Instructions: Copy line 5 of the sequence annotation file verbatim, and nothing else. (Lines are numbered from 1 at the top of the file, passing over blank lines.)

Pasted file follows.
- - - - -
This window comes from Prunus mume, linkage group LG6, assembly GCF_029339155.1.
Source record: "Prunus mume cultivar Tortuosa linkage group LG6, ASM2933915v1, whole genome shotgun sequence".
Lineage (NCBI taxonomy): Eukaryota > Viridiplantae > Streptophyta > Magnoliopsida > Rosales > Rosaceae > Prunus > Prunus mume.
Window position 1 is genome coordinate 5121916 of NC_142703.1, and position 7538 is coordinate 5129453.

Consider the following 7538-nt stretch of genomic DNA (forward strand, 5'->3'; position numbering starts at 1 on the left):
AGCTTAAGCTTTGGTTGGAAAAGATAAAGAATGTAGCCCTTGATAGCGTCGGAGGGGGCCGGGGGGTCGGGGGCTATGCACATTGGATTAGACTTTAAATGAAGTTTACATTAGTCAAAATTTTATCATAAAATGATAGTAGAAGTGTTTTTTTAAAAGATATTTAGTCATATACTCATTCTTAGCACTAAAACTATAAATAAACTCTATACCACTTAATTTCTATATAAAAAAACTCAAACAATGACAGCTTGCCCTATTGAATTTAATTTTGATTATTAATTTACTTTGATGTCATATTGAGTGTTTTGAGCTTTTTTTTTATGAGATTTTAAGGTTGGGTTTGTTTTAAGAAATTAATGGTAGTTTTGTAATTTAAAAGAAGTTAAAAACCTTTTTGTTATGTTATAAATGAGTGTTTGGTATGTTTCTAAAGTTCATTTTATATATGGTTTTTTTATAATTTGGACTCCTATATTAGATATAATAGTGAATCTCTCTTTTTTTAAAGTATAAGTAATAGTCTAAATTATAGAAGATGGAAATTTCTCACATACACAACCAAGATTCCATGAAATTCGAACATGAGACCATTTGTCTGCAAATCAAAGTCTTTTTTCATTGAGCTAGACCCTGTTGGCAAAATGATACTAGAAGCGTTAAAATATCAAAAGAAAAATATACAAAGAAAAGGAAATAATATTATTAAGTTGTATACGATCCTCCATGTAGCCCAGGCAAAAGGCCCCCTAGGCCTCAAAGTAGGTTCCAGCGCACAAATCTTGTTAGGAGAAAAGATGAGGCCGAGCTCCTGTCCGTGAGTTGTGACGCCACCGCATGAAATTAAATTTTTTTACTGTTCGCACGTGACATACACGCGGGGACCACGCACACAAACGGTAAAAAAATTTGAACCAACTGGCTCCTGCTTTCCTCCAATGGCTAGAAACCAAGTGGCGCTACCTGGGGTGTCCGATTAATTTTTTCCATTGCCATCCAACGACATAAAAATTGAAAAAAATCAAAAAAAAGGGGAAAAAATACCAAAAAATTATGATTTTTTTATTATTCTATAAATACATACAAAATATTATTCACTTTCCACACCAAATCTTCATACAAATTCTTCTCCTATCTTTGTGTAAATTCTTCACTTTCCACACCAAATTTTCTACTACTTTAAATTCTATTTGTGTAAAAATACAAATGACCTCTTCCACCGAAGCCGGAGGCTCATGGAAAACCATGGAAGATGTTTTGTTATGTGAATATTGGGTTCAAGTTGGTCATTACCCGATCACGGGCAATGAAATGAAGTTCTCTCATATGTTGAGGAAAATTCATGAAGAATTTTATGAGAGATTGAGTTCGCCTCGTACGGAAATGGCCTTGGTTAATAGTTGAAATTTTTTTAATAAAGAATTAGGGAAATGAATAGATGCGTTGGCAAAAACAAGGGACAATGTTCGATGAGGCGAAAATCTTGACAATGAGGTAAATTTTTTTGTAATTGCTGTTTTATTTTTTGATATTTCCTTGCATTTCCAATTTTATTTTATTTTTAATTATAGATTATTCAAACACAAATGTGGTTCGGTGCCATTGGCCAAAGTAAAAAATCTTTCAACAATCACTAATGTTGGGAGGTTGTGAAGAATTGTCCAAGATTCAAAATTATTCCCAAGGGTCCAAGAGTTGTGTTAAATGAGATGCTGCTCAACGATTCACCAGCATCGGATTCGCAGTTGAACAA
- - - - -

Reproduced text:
Consider the following 7538-nt stretch of genomic DNA (forward strand, 5'->3'; position numbering starts at 1 on the left):